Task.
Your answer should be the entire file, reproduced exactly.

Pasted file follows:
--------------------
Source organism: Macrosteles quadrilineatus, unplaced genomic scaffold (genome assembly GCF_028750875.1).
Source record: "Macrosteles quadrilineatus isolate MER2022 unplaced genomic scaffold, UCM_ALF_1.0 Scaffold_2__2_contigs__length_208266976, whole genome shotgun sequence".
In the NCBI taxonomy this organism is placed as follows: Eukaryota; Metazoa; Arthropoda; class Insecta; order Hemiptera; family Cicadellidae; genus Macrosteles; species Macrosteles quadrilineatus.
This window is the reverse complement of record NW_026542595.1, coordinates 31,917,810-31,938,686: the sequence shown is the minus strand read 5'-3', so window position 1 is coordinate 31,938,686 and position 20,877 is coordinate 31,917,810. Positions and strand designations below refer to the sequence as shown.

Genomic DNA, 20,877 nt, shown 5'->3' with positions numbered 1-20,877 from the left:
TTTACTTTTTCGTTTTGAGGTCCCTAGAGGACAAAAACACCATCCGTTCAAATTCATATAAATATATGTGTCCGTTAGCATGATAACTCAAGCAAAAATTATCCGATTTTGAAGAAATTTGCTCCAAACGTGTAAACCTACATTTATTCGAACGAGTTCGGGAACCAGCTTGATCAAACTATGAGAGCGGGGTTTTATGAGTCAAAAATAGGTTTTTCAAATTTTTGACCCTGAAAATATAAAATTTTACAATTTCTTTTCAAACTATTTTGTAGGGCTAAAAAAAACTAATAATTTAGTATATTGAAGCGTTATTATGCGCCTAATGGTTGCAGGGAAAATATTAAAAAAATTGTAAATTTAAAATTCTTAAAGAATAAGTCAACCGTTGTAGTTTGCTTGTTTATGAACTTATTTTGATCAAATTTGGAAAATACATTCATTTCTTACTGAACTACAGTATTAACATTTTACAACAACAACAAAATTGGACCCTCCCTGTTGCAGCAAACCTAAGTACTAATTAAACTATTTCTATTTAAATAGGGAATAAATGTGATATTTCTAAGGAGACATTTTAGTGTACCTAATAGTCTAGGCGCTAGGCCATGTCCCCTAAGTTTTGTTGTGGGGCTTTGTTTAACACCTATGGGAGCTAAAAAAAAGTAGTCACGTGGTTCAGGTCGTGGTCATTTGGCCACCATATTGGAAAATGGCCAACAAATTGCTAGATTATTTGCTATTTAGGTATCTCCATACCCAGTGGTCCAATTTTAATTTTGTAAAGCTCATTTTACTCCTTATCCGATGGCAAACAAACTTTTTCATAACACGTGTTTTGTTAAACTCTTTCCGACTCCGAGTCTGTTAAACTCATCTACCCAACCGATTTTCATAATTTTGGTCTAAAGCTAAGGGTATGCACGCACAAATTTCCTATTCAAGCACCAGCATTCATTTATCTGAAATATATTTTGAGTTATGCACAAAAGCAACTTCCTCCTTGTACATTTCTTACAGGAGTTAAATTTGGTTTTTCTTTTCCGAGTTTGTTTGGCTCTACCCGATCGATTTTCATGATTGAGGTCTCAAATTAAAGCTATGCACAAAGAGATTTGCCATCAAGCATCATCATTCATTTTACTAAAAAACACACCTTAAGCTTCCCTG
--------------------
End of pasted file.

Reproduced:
Source organism: Macrosteles quadrilineatus, unplaced genomic scaffold (genome assembly GCF_028750875.1).
Source record: "Macrosteles quadrilineatus isolate MER2022 unplaced genomic scaffold, UCM_ALF_1.0 Scaffold_2__2_contigs__length_208266976, whole genome shotgun sequence".
In the NCBI taxonomy this organism is placed as follows: Eukaryota; Metazoa; Arthropoda; class Insecta; order Hemiptera; family Cicadellidae; genus Macrosteles; species Macrosteles quadrilineatus.
This window is the reverse complement of record NW_026542595.1, coordinates 31,917,810-31,938,686: the sequence shown is the minus strand read 5'-3', so window position 1 is coordinate 31,938,686 and position 20,877 is coordinate 31,917,810. Positions and strand designations below refer to the sequence as shown.

Genomic DNA, 20,877 nt, shown 5'->3' with positions numbered 1-20,877 from the left:
TTTACTTTTTCGTTTTGAGGTCCCTAGAGGACAAAAACACCATCCGTTCAAATTCATATAAATATATGTGTCCGTTAGCATGATAACTCAAGCAAAAATTATCCGATTTTGAAGAAATTTGCTCCAAACGTGTAAACCTACATTTATTCGAACGAGTTCGGGAACCAGCTTGATCAAACTATGAGAGCGGGGTTTTATGAGTCAAAAATAGGTTTTTCAAATTTTTGACCCTGAAAATATAAAATTTTACAATTTCTTTTCAAACTATTTTGTAGGGCTAAAAAAAACTAATAATTTAGTATATTGAAGCGTTATTATGCGCCTAATGGTTGCAGGGAAAATATTAAAAAAATTGTAAATTTAAAATTCTTAAAGAATAAGTCAACCGTTGTAGTTTGCTTGTTTATGAACTTATTTTGATCAAATTTGGAAAATACATTCATTTCTTACTGAACTACAGTATTAACATTTTACAACAACAACAAAATTGGACCCTCCCTGTTGCAGCAAACCTAAGTACTAATTAAACTATTTCTATTTAAATAGGGAATAAATGTGATATTTCTAAGGAGACATTTTAGTGTACCTAATAGTCTAGGCGCTAGGCCATGTCCCCTAAGTTTTGTTGTGGGGCTTTGTTTAACACCTATGGGAGCTAAAAAAAAGTAGTCACGTGGTTCAGGTCGTGGTCATTTGGCCACCATATTGGAAAATGGCCAACAAATTGCTAGATTATTTGCTATTTAGGTATCTCCATACCCAGTGGTCCAATTTTAATTTTGTAAAGCTCATTTTACTCCTTATCCGATGGCAAACAAACTTTTTCATAACACGTGTTTTGTTAAACTCTTTCCGACTCCGAGTCTGTTAAACTCATCTACCCAACCGATTTTCATAATTTTGGTCTAAAGCTAAGGGTATGCACGCACAAATTTCCTATTCAAGCACCAGCATTCATTTATCTGAAATATATTTTGAGTTATGCACAAAAGCAACTTCCTCCTTGTACATTTCTTACAGGAGTTAAATTTGGTTTTTCTTTTCCGAGTTTGTTTGGCTCTACCCGATCGATTTTCATGATTGAGGTCTCAAATTAAAGCTATGCACAAAGAGATTTGCCATCAAGCATCATCATTCATTTTACTAAAAAACACACCTTAAGCTTCCCTG